With winter sports winding up, activities return back outdoors to mark the beginning of spring.
Practice for spring sports has begun, and the start of a new season is drawing ever nearer for as many as 10 different sports (counting lacrosse at several area schools).
Here are a few story lines to look at as the 2017 spring sports campaign gets underway.
Aynor, St. James preparing for everyone’s best shot
Nothing jazzes up an ordinary chain-link fence like the addition of a championship banner, at least in the opinion of a baseball coach.
A reflection of the blood, sweat and tears exerted in an effort to accomplish a team goal, the item is one of the most cherished by area skippers — that is next to memories cherished, team photos and, if lucky, a championship ring.
Only two area squads will debut new banners as a new baseball season begins.
Aynor earned the school’s first baseball title last year, defeating Strom Thurmond in the Class 2A championship series.
While unable to complete its quest to the mountaintop, St. James wasn’t far off itself. The Sharks claimed the 2016 Lower State 3A title, before falling to eventual state champion Belton-Honea Path.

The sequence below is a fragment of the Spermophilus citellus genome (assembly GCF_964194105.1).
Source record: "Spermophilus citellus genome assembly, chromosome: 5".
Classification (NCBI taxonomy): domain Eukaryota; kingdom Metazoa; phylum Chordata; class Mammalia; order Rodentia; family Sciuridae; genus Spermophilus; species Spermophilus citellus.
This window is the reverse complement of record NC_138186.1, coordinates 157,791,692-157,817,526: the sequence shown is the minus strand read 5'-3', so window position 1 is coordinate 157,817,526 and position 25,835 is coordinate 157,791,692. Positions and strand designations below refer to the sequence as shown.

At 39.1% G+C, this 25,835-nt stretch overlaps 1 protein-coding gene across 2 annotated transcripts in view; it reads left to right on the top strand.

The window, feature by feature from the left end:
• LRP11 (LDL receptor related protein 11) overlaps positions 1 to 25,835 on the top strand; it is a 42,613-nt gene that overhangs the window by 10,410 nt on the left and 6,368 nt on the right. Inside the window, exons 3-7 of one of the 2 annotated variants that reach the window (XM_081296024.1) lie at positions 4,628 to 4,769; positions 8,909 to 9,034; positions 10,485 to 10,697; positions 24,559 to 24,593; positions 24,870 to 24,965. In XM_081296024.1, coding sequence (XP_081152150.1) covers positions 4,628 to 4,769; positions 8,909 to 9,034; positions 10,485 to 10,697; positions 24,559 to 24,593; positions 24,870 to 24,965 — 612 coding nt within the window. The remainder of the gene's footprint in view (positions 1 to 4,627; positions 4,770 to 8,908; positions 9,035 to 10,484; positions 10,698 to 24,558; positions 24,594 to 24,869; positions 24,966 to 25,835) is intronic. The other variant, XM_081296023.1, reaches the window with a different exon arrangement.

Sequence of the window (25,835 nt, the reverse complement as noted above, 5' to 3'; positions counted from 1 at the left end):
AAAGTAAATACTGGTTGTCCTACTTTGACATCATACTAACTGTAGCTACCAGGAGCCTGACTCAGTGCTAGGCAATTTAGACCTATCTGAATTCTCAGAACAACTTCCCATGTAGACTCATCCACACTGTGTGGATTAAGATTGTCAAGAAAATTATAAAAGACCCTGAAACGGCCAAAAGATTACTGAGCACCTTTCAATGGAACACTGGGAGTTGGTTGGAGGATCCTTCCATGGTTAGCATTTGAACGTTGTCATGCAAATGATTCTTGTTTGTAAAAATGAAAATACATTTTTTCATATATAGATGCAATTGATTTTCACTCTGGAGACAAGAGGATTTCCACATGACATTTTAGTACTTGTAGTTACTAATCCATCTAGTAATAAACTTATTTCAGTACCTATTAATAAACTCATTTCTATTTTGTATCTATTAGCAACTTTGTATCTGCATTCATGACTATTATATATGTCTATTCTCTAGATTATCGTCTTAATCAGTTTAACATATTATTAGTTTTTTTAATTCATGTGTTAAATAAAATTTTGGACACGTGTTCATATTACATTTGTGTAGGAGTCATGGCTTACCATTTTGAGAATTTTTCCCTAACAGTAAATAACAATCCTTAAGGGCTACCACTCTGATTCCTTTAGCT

Sure, as both squads enter the 2017 baseball campaign, some names are the same … while familiar ones have given way to new blood. All in all, both Aynor’s Chad Sarvis and Robbie Centracchio of St. James will emphasize that these are two totally different teams from a year ago.
Such won’t matter, though. Both ranked in their respective classifications, two of the area’s top baseball squads will begin with a target firmly on their backs.
St. James will start the new season as the No. 4 team in Class 4A, while Aynor begins as the No. 5 club in Class 3A. The Blue Jackets’ Region VI-3A foe, Waccamaw, is ranked just ahead of them at No. 4.
Green Sea Floyds also finds itself ranked in the state Baseball Coaches Association poll, coming in at No. 8 in Class A.
How will new pitch-count rules affect games?
Rather than waiting for something catastrophic to occur, the S.C. High School League (SCHSL) opted to be proactive in helping protect and preserve the arms of young pitchers.
Pitchers at the varsity level will be subject to a 110-pitch count limit per game for the upcoming season. Suggested by the S.C. Baseball Coaches Association, the measure was approved last week by the state High School League’s Executive Committee.
Last summer, the National Federation of State High School Associations announced individual states would be required to regulate how many pitches a player can throw in a game. Previously, each state was responsible for its regulatory measures in regard to pitch count.
Through last season, pitchers were not allowed to throw more than 10 innings in a 72-hour span.
Pitchers who reach 90-110 pitches for a game must be given five calendar days of rest before pitching again. If a pitcher hits the 110-pitch limit during an at-bat, he will be allowed to finish that batter before being taken out.
Other limits and mandatory rest periods include 31-45 pitches (one day), 46-60 pitches (two days) 61-75 pitches (three days) and 76-90 (four days).
Should a pitcher go to the mound on consecutive days, the cumulative number of pitches will determine how many days of rest are necessary.